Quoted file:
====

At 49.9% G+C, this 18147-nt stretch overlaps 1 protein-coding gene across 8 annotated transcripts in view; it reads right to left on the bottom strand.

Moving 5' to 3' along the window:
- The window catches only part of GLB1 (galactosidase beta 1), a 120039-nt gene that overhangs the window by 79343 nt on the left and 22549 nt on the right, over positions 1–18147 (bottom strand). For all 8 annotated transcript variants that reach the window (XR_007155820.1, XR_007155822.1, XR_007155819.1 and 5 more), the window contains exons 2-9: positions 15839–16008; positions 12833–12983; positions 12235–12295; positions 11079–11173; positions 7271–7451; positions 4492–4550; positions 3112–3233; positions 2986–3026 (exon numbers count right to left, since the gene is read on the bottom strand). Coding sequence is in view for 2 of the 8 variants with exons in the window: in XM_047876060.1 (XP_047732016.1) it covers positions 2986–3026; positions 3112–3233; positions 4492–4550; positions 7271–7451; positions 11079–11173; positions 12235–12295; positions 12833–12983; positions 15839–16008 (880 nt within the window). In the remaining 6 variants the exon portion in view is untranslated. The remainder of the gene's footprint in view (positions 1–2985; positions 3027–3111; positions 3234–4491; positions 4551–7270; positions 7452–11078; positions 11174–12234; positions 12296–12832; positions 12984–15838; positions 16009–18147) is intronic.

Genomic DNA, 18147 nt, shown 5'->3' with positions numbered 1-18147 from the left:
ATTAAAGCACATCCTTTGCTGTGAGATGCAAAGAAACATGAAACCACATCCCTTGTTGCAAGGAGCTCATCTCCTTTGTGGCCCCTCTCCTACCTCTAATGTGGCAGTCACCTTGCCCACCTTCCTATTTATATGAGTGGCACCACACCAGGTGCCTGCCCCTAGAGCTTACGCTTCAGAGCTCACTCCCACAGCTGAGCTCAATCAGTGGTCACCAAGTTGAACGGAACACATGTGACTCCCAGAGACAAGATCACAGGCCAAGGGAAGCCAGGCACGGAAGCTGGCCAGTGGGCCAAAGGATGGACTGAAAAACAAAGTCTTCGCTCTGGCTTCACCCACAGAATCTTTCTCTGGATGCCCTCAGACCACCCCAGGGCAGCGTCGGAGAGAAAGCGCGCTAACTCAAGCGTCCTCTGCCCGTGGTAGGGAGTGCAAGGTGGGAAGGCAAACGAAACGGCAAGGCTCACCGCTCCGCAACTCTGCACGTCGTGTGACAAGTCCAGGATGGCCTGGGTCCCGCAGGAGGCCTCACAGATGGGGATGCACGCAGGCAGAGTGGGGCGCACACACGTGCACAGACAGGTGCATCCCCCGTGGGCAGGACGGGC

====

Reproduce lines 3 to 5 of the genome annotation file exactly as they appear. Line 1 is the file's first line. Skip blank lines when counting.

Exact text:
- The window catches only part of GLB1 (galactosidase beta 1), a 120039-nt gene that overhangs the window by 79343 nt on the left and 22549 nt on the right, over positions 1–18147 (bottom strand). For all 8 annotated transcript variants that reach the window (XR_007155820.1, XR_007155822.1, XR_007155819.1 and 5 more), the window contains exons 2-9: positions 15839–16008; positions 12833–12983; positions 12235–12295; positions 11079–11173; positions 7271–7451; positions 4492–4550; positions 3112–3233; positions 2986–3026 (exon numbers count right to left, since the gene is read on the bottom strand). Coding sequence is in view for 2 of the 8 variants with exons in the window: in XM_047876060.1 (XP_047732016.1) it covers positions 2986–3026; positions 3112–3233; positions 4492–4550; positions 7271–7451; positions 11079–11173; positions 12235–12295; positions 12833–12983; positions 15839–16008 (880 nt within the window). In the remaining 6 variants the exon portion in view is untranslated. The remainder of the gene's footprint in view (positions 1–2985; positions 3027–3111; positions 3234–4491; positions 4551–7270; positions 7452–11078; positions 11174–12234; positions 12296–12832; positions 12984–15838; positions 16009–18147) is intronic.

Genomic DNA, 18147 nt, shown 5'->3' with positions numbered 1-18147 from the left:
ATTAAAGCACATCCTTTGCTGTGAGATGCAAAGAAACATGAAACCACATCCCTTGTTGCAAGGAGCTCATCTCCTTTGTGGCCCCTCTCCTACCTCTAATGTGGCAGTCACCTTGCCCACCTTCCTATTTATATGAGTGGCACCACACCAGGTGCCTGCCCCTAGAGCTTACGCTTCAGAGCTCACTCCCACAGCTGAGCTCAATCAGTGGTCACCAAGTTGAACGGAACACATGTGACTCCCAGAGACAAGATCACAGGCCAAGGGAAGCCAGGCACGGAAGCTGGCCAGTGGGCCAAAGGATGGACTGAAAAACAAAGTCTTCGCTCTGGCTTCACCCACAGAATCTTTCTCTGGATGCCCTCAGACCACCCCAGGGCAGCGTCGGAGAGAAAGCGCGCTAACTCAAGCGTCCTCTGCCCGTGGTAGGGAGTGCAAGGTGGGAAGGCAAACGAAACGGCAAGGCTCACCGCTCCGCAACTCTGCACGTCGTGTGACAAGTCCAGGATGGCCTGGGTCCCGCAGGAGGCCTCACAGATGGGGATGCACGCAGGCAGAGTGGGGCGCACACACGTGCACAGACAGGTGCATCCCCCGTGGGCAGGACGGGC